The housing market continued to show signs of improvement in February, but coronavirus could dent the nascent recovery, Halifax said today.
House prices rose 2.8 per cent in the year to February, with the average property gaining £6,443 annually to reach a new record high of £240,677, according to Britain’s biggest mortgage lender.
That marks a slower rate of inflation than the 4.1 per cent seen in January – a two-year high – but February was still the fourth consecutive month when house prices rose.
But Halifax’s Russell Galley cautioned: ‘Looking ahead, there are a number of risks, including the potential impact of coronavirus, which continue to exert pressure on the economy and we wait to see how these will affect housing market sentiment later in the year.’
February’s pace of growth eased from the almost two-year high seen in January
The Halifax report follows the rival mortgage lending-based house price index by Nationwide, which showed house price inflation reaching 2.3 per cent last month.
The Halifax index has repeatedly outstripped rival reports over the past year, leading some to question its figures, which are based on its own mortgage lending.
On a monthly basis, prices rose 0.3 per cent, adding a further £750 to the average house price.
Estate agents and property listing sites Rightmove and Zoopla have reported a brisk start to the New Year, with an uptick that began before the election gathering momentum.
There are now concerns that sellers putting homes on the market with more ambitious asking prices and the coronavirus outbreak will dent that recovery in activity.
Lucy Pendleton, founder director of independent estate agents James Pendleton said they lost a sale due to coronavirus.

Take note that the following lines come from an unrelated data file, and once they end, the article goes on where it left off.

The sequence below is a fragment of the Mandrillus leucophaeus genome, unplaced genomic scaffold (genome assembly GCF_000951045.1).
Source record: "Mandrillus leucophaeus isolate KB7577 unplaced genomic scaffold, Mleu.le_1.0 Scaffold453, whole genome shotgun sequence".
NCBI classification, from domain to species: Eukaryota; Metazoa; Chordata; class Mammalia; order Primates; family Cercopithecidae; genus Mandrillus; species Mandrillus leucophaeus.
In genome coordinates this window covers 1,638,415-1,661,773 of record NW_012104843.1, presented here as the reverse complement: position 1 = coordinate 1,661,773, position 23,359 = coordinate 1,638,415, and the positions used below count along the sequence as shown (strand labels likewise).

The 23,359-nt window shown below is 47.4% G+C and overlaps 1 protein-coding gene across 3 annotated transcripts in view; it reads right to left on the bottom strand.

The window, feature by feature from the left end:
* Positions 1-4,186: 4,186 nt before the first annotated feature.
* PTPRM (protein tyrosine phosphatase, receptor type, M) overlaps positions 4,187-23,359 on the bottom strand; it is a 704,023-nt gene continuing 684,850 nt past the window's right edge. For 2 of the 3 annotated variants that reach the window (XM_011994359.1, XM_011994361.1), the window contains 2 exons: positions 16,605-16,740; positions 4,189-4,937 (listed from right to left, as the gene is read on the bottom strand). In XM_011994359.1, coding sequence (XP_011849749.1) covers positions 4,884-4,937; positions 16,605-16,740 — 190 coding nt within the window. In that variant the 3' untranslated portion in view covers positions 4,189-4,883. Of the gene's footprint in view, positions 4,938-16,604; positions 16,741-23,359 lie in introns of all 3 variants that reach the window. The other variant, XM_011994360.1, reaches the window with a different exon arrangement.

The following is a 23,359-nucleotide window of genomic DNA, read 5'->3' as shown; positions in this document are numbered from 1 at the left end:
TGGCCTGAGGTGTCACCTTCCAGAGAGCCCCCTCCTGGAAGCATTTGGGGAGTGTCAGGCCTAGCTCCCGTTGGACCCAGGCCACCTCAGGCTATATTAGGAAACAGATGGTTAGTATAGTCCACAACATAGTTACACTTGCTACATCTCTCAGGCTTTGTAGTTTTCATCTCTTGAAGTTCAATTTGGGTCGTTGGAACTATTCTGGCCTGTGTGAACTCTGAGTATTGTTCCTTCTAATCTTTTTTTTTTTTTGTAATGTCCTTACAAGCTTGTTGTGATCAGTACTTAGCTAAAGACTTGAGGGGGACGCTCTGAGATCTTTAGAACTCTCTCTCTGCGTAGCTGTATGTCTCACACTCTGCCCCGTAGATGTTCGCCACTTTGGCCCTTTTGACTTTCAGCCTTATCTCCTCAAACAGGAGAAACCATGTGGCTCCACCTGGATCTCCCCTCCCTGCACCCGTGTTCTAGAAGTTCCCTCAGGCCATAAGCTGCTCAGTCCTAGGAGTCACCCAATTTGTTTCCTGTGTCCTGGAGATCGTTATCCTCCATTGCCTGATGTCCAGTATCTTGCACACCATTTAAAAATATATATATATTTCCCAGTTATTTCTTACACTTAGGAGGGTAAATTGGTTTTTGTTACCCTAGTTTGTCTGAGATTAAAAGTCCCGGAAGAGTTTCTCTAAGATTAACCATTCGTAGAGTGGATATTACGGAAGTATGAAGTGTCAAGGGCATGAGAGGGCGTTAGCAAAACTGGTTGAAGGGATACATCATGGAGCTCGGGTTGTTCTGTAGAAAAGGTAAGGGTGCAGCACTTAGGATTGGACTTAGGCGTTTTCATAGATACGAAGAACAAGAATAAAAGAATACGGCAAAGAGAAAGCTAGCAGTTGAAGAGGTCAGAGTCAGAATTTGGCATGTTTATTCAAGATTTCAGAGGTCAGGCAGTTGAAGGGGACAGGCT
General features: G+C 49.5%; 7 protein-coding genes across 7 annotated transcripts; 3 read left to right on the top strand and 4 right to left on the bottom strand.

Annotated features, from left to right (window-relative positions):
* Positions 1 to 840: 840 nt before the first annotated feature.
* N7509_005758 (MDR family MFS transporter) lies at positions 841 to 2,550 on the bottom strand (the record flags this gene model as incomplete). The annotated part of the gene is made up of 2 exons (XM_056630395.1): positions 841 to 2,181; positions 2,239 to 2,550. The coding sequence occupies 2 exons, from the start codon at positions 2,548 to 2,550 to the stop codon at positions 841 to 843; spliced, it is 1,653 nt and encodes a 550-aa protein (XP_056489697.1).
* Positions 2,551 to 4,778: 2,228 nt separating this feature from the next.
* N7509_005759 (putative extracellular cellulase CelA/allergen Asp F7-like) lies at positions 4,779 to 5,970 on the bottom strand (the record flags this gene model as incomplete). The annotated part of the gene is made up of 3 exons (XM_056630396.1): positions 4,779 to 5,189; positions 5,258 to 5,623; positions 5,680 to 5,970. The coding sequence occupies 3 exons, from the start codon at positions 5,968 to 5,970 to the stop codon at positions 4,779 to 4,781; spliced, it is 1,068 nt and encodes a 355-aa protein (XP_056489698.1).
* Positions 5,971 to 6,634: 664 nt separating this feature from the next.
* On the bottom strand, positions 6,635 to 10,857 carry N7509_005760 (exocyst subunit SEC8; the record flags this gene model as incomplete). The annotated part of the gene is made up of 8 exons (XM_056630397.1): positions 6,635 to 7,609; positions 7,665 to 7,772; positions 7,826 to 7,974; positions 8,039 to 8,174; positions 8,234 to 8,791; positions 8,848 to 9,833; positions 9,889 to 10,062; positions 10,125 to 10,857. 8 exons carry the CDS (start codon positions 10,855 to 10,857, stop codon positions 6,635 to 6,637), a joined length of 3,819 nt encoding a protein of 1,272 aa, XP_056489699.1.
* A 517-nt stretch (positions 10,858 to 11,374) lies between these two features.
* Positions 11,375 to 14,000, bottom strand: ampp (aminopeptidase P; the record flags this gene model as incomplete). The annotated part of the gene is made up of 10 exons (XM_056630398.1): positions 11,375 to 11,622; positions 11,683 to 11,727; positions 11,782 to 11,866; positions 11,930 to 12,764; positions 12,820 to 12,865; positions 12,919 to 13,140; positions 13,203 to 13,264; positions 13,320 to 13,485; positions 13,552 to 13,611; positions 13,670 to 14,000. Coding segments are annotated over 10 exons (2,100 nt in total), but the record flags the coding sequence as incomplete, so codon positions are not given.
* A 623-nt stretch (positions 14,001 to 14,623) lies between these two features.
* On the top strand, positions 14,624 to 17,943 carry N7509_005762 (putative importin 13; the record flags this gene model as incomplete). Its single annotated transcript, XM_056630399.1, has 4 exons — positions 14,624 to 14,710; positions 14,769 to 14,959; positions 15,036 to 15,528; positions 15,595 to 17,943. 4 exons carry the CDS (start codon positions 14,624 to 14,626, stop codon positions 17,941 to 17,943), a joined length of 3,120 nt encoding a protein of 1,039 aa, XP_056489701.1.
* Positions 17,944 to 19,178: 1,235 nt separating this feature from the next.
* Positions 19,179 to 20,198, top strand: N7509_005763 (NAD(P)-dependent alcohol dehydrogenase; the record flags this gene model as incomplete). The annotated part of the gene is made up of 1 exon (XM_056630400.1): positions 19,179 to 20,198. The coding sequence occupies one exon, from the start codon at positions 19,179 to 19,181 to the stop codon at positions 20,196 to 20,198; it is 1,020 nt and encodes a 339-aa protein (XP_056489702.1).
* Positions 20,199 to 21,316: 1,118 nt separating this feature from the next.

‘Coronavirus impacted our business for the first time on Wednesday, stealing away a sale that was just days from exchanging,’ she said.
‘The buyer worked in the events industry which is being rocked by large numbers of cancellations. He was unfortunately one of the employees told his job was at risk, forcing him to pull out of the purchase completely.
‘The hope is this will remain an isolated case but the impact of the virus will become clearer in March.’
House prices have now risen for four consecutive months, but the coronavirus could have an impact on the market later in the year
Russell Galley, managing director of Halifax, said the increases seen in February reflected the continued improvement of key market indicators, with sales and mortgage approvals all on the rise in recent months.
‘The sustained level of buyer and seller activity is strong compared to recent years, with positive employment conditions and a competitive mortgage market continuing to support demand,’ he said.
Homes have got slightly cheaper but remain near historically highs when compared to wages, Nationwide’s chart shows
Recent reports from property listing portals, Rightmove, Zoopla and OnTheMarket, Rics estate agents and mortgage lenders brokers suggest a pick-up in the property market over recent months.
Looking ahead, there are a number of risks, including the potential impact of coronavirus
The latest monthly property transaction figures by HMRC for January show the fastest rise in home sales since July 2017, while mortgage approvals also rose in December, according to Bank of England data.
Meanwhile, January’s RICS Residential Market Survey also showed improvement, with demand, sales and new instructions moving further into positive territory.
However, agents have cautioned potential sellers not to be over-ambitious and expect higher prices, as affordability is still stretched and many locations remain a buyer’s market.
January’s RICS Residential Market Survey showed improvement, with demand, sales and new instructions moving further into positive territory, although still at a low level
Jeremy Leaf, north London estate agent and a former RICS residential chairman, said: ‘If anything, these figures show that house price growth is slowing slightly as the previous month’s increase has been reined in by concerns about affordability, the wider economic picture and how the Budget is likely to impact on these.
‘Of course, it is too early to say if the recent improvement in activity will be compromised by a fall in confidence caused by the virus.
‘On the ground, the market remains price sensitive with still too few listings but we are not finding properties being withdrawn with most buyers and sellers taking the view that the worst effects will pass sooner rather than later.’
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